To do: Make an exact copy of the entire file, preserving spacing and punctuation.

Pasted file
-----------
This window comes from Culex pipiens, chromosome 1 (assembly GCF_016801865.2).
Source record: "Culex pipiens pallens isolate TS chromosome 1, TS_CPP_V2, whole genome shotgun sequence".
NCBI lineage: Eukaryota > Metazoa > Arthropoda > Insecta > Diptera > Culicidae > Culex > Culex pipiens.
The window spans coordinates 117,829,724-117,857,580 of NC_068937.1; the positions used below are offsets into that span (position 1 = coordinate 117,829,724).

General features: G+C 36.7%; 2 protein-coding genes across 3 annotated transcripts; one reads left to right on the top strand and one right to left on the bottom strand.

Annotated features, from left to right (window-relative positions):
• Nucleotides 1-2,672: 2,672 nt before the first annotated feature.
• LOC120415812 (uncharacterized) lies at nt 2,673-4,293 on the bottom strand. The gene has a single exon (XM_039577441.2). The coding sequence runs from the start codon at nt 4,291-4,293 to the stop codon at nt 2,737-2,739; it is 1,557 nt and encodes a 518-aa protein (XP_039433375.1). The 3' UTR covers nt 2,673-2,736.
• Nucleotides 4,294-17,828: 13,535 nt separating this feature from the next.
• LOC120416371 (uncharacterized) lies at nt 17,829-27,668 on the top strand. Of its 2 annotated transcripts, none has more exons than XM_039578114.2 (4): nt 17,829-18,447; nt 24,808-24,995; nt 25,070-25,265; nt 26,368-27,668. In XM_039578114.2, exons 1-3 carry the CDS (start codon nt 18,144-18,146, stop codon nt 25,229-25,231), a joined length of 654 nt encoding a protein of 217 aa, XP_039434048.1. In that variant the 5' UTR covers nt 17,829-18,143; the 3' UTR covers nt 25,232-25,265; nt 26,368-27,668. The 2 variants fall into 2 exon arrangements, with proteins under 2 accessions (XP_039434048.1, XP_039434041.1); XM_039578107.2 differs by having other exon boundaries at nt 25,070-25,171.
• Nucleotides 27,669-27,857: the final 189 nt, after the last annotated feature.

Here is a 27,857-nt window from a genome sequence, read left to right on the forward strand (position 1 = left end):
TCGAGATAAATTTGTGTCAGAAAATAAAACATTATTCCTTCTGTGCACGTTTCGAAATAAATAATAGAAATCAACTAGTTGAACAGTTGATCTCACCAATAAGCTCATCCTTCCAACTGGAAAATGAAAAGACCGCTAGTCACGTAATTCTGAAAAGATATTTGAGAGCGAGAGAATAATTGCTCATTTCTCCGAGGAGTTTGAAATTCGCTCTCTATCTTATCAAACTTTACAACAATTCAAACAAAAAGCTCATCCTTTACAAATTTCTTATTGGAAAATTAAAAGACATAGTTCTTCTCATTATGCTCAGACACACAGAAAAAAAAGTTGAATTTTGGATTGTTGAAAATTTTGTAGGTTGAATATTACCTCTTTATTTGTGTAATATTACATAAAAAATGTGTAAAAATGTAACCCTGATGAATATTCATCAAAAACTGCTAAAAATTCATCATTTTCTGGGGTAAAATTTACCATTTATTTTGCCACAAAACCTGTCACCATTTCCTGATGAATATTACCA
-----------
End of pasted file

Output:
This window comes from Culex pipiens, chromosome 1 (assembly GCF_016801865.2).
Source record: "Culex pipiens pallens isolate TS chromosome 1, TS_CPP_V2, whole genome shotgun sequence".
NCBI lineage: Eukaryota > Metazoa > Arthropoda > Insecta > Diptera > Culicidae > Culex > Culex pipiens.
The window spans coordinates 117,829,724-117,857,580 of NC_068937.1; the positions used below are offsets into that span (position 1 = coordinate 117,829,724).

General features: G+C 36.7%; 2 protein-coding genes across 3 annotated transcripts; one reads left to right on the top strand and one right to left on the bottom strand.

Annotated features, from left to right (window-relative positions):
• Nucleotides 1-2,672: 2,672 nt before the first annotated feature.
• LOC120415812 (uncharacterized) lies at nt 2,673-4,293 on the bottom strand. The gene has a single exon (XM_039577441.2). The coding sequence runs from the start codon at nt 4,291-4,293 to the stop codon at nt 2,737-2,739; it is 1,557 nt and encodes a 518-aa protein (XP_039433375.1). The 3' UTR covers nt 2,673-2,736.
• Nucleotides 4,294-17,828: 13,535 nt separating this feature from the next.
• LOC120416371 (uncharacterized) lies at nt 17,829-27,668 on the top strand. Of its 2 annotated transcripts, none has more exons than XM_039578114.2 (4): nt 17,829-18,447; nt 24,808-24,995; nt 25,070-25,265; nt 26,368-27,668. In XM_039578114.2, exons 1-3 carry the CDS (start codon nt 18,144-18,146, stop codon nt 25,229-25,231), a joined length of 654 nt encoding a protein of 217 aa, XP_039434048.1. In that variant the 5' UTR covers nt 17,829-18,143; the 3' UTR covers nt 25,232-25,265; nt 26,368-27,668. The 2 variants fall into 2 exon arrangements, with proteins under 2 accessions (XP_039434048.1, XP_039434041.1); XM_039578107.2 differs by having other exon boundaries at nt 25,070-25,171.
• Nucleotides 27,669-27,857: the final 189 nt, after the last annotated feature.

Here is a 27,857-nt window from a genome sequence, read left to right on the forward strand (position 1 = left end):
TCGAGATAAATTTGTGTCAGAAAATAAAACATTATTCCTTCTGTGCACGTTTCGAAATAAATAATAGAAATCAACTAGTTGAACAGTTGATCTCACCAATAAGCTCATCCTTCCAACTGGAAAATGAAAAGACCGCTAGTCACGTAATTCTGAAAAGATATTTGAGAGCGAGAGAATAATTGCTCATTTCTCCGAGGAGTTTGAAATTCGCTCTCTATCTTATCAAACTTTACAACAATTCAAACAAAAAGCTCATCCTTTACAAATTTCTTATTGGAAAATTAAAAGACATAGTTCTTCTCATTATGCTCAGACACACAGAAAAAAAAGTTGAATTTTGGATTGTTGAAAATTTTGTAGGTTGAATATTACCTCTTTATTTGTGTAATATTACATAAAAAATGTGTAAAAATGTAACCCTGATGAATATTCATCAAAAACTGCTAAAAATTCATCATTTTCTGGGGTAAAATTTACCATTTATTTTGCCACAAAACCTGTCACCATTTCCTGATGAATATTACCA